A hard-hitting star in football and baseball, John Stearns remains an impact player on the golf course.
By Scott Gardner
BEFORE THERE WAS Deion “Prime Time” Sanders, there was John “Bad Dude” Stearns—the Denver native who arrived at the University of Colorado in 1969 with a baseball bat in one hand and a football in the other.
Fourteen years later, when the dust settled on Stearns’ college football and professional baseball careers, the favorite son would be welcomed into both the Colorado Sports Hall of Fame and the University of Colorado Athletic Hall of Fame.
In 1973, Stearns led the NCAA in home runs and the Big Eight in batting average. However, longtime University of Colorado football fans fondly recall him from the 1971 college football season, when the Big Eight Conference ran roughshod over the college-football landscape.
I sat down with Stearns recently at Beantree Coffee in Aurora and traveled in a time capsule to the 1971 college football season.
Played in the Houston Astrodome, the Astro-Bluebonnet bowl featured the 7th-ranked University of Colorado Buffaloes against the 15th-ranked University of Houston Cougars.
The Astrodome’s scoreboard showed ten minutes left to play in the fourth quarter with CU protecting a 23-17 lead. The Cougars drove the ball down to CU’s 10-yard line against a weary Buffaloes’ defense. On fourth down, Houston quarterback Gary Mullins threw a pass towards the future Denver Broncos tight end Riley Odoms.
The ball arrived in Odoms’ hands a split second before CU’s fresh-faced sophomore defensive back John “Bad Dude” Stearns, who’d raced in from the secondary, knocked the ball free, eliciting a collective groan from the Cougar faithful.
“I played guard on the 1967 Thomas Jefferson state championship basketball team and that eye-hand coordination served me well as a defensive back,” Stearns explained. For the record, despite playing only three years because of freshman-ineligibility rules, Stearns still holds the CU career interception mark with 16.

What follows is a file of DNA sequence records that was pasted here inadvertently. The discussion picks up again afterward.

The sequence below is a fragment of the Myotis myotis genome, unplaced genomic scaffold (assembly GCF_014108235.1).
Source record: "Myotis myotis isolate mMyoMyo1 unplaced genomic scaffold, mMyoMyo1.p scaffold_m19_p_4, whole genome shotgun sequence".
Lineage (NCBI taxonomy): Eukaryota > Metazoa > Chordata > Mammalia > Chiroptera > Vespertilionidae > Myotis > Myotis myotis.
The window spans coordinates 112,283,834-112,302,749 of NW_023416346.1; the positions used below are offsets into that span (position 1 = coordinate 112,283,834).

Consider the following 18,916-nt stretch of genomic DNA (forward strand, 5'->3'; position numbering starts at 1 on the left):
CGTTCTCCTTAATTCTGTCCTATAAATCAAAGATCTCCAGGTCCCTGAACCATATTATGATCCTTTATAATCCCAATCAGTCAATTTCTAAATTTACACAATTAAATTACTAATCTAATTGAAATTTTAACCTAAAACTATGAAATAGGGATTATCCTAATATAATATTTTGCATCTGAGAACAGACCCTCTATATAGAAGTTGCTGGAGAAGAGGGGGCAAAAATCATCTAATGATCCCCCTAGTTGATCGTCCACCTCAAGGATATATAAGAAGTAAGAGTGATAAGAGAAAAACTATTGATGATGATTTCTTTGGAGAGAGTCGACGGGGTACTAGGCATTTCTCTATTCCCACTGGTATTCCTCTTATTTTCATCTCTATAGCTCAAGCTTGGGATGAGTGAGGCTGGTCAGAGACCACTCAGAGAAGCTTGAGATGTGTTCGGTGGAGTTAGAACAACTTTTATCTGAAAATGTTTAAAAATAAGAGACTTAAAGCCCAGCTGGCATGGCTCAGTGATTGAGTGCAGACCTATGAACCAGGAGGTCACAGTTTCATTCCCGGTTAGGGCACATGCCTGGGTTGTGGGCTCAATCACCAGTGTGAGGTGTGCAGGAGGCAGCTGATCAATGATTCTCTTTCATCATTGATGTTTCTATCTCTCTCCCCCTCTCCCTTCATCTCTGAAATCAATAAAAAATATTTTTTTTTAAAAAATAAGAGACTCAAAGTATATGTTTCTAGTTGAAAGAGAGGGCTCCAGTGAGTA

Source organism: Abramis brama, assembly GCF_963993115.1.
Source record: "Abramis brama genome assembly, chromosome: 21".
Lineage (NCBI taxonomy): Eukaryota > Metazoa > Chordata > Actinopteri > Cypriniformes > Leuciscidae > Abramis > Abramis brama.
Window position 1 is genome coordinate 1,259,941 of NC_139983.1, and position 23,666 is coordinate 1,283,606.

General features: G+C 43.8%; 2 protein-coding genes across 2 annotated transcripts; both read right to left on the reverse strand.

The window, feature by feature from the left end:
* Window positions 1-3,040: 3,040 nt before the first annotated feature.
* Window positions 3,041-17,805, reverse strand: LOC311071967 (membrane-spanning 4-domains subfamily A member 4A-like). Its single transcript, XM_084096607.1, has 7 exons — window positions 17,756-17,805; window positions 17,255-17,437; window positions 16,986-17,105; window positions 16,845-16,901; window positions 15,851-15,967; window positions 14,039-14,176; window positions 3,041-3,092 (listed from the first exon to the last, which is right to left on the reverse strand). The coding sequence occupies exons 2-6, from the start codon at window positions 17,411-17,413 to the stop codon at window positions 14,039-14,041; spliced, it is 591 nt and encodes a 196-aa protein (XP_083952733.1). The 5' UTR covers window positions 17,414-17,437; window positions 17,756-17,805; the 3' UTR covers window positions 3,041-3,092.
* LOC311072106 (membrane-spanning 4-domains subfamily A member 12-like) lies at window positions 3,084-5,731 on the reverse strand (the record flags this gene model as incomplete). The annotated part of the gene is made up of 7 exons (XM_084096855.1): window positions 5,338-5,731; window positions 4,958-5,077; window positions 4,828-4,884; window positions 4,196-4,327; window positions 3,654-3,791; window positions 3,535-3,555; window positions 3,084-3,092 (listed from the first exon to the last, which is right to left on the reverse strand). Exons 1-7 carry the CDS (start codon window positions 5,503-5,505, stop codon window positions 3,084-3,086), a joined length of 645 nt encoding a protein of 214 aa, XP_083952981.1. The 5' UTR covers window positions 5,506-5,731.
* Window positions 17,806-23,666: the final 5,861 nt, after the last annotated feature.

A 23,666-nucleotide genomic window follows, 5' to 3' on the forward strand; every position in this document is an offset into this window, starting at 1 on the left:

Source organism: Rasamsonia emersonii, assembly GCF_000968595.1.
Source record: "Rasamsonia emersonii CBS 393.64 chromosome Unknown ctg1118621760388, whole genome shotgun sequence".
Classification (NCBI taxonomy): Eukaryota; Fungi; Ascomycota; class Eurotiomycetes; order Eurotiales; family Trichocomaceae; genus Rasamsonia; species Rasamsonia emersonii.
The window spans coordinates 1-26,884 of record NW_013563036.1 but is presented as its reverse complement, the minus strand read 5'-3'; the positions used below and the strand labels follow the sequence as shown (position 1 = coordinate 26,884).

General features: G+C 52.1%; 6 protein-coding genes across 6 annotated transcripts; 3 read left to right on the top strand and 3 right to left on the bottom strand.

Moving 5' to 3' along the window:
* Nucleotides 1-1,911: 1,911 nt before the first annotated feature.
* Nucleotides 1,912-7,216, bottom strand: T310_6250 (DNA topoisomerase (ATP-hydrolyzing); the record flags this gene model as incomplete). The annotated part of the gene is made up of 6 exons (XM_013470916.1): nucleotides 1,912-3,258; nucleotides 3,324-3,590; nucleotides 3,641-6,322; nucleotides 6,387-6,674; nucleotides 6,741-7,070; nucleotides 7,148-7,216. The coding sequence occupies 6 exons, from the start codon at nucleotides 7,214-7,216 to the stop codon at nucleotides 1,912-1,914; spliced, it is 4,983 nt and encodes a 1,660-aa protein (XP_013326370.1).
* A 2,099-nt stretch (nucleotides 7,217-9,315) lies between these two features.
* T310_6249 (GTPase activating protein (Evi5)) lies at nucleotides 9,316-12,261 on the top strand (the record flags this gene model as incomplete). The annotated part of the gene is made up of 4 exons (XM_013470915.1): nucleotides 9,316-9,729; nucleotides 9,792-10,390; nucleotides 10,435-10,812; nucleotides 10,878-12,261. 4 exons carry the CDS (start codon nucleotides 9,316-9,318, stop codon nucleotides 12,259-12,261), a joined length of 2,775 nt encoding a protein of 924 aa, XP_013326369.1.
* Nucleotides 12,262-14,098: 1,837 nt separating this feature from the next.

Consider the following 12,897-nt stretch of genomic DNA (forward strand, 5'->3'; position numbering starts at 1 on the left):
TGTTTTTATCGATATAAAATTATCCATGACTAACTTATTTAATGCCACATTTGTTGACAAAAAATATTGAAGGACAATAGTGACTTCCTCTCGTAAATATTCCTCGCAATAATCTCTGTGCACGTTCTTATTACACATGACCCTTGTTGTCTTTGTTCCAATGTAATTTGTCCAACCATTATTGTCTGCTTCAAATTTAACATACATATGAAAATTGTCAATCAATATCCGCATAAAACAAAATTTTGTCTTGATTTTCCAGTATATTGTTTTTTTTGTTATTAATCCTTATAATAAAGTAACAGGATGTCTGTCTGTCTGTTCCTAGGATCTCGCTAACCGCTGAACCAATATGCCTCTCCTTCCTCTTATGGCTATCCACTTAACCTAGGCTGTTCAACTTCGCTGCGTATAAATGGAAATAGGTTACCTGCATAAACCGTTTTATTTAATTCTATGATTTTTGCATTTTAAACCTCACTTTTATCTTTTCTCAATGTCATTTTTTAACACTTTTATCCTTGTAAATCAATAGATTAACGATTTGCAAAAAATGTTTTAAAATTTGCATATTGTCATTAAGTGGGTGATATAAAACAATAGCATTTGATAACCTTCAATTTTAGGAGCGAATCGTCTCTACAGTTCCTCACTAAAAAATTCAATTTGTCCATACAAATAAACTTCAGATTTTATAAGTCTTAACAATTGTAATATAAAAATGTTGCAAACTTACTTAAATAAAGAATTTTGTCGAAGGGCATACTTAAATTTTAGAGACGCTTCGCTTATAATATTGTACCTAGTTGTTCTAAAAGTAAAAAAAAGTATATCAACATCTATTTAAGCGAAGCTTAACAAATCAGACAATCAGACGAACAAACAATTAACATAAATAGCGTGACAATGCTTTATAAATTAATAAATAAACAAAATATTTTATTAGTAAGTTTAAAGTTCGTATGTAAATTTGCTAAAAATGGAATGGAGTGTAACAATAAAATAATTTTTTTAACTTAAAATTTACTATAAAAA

Four minutes later in that same game, with the Buffaloes forced to punt from their own end zone, Stearns pulled off one of the gutsiest plays in CU football history. The crowd noise in the Astrodome was deafening as Stearns, the punter, awaited the snap and glanced downfield at the first down stakes a Texas-mile away on the 20- yard line. The center snapped the ball low and Stearns had to rely on his catcher’s instinct to snatch the ball off his shoelaces.
When Stearns rose back up to kick the football, he was surprised to see the Houston rushers peeling back to set up a return. Seizing an opportunity, he tucked the pigskin under his arm and took off towards the right hash line. Five seconds later, Stearns dove out of bounds at the CU 22-yard line for a first down that broke the Cougars’ back. The Buffaloes rolled out with a 29-17 victory and a 10-2 record. Colorado finished the season third in the national rankings, behind Big 8 rivals Nebraska and Oklahoma.
What’s In a Name?
Stearns was a “Bad Dude” before he had even played a down at CU.
“For me to earn a starting defensive back position at CU I needed to hit harder and be tougher than the other guys,” Stearns remembered. “So when a Sports Illustrated writer asked me how I’d like to be described on the field, I replied, I’d like to be known as a ‘Bad Dude.’”
The nickname stuck like flypaper.
Today, Stearns, the father of a grown son who lives and runs a successful mortgage business in California, admits he’s been trying for thirty years to shed the “bad dude” persona he shouldered during his playing days. However, looking across my coffee rim at the Hall-of-Fame athlete with the blue grey eyes and the square athletic jaw, I wondered just how much of the “bad dude” still lurks behind the congenial exterior. So I invited Stearns to complete my foursome that weekend at Aurora Hills Golf Course.
Stearns learned to play golf as a child while caddying for his mother at Wellshire Golf Course. His payment for toting mom’s bag was being allowed to play the par-5 18th hole.
Playing golf with Stearns is a team sport. He’s interested in everyone’s game, keeps his eyes out to find lost balls, gives sincere compliments after solid shots and laments and rejoices with the good and bad bounces that are part of the game. He plays fast and crushes the ball off the tee—around 300 yards with a swing that is part caddy-yard and part three-hole batter.